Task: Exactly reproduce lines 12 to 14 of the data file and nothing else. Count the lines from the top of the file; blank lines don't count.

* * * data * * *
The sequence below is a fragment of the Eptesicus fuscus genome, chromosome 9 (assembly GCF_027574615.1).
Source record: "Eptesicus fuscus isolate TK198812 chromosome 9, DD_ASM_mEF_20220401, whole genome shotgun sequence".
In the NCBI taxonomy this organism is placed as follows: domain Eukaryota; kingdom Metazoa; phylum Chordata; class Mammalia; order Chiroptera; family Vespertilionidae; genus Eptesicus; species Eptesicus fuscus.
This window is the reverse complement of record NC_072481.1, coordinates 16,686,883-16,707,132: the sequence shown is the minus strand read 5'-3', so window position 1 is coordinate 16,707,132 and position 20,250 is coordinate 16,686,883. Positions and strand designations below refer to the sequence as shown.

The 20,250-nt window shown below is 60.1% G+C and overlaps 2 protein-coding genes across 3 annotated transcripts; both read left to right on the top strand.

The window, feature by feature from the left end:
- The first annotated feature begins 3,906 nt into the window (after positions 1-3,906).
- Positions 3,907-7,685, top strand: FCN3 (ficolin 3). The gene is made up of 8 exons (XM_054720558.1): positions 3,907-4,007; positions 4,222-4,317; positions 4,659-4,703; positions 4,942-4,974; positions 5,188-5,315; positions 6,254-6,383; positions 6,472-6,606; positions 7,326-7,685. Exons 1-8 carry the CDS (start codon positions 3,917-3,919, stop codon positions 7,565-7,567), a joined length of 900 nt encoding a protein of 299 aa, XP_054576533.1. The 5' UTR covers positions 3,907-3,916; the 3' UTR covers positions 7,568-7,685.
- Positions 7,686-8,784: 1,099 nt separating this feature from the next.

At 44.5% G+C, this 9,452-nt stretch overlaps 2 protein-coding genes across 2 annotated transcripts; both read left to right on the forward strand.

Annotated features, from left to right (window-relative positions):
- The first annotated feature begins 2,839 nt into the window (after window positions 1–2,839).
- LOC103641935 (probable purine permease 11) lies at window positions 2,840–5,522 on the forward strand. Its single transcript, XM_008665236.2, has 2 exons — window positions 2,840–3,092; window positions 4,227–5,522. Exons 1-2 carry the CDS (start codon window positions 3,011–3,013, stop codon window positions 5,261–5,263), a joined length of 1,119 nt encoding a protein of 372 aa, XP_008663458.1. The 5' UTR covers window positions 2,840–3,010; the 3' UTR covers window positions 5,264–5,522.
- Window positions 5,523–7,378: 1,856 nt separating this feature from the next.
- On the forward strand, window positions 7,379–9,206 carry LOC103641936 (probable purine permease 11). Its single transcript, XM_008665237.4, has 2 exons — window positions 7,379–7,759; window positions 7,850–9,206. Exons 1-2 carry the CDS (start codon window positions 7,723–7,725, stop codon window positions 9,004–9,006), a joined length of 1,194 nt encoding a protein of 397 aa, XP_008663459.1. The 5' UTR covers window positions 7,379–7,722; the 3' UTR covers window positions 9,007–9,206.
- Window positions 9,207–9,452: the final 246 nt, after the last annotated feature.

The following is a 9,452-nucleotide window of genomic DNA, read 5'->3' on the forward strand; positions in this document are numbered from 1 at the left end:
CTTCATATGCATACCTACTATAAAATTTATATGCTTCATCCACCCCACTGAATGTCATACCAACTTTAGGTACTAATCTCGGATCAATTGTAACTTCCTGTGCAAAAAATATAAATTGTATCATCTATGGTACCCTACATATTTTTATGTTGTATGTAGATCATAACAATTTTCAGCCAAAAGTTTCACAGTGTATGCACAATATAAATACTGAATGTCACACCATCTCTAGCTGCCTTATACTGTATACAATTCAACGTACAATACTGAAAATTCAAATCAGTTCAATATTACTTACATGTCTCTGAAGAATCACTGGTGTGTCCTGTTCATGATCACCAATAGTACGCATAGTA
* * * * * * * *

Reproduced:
- The first annotated feature begins 2,839 nt into the window (after window positions 1–2,839).
- LOC103641935 (probable purine permease 11) lies at window positions 2,840–5,522 on the forward strand. Its single transcript, XM_008665236.2, has 2 exons — window positions 2,840–3,092; window positions 4,227–5,522. Exons 1-2 carry the CDS (start codon window positions 3,011–3,013, stop codon window positions 5,261–5,263), a joined length of 1,119 nt encoding a protein of 372 aa, XP_008663458.1. The 5' UTR covers window positions 2,840–3,010; the 3' UTR covers window positions 5,264–5,522.
- Window positions 5,523–7,378: 1,856 nt separating this feature from the next.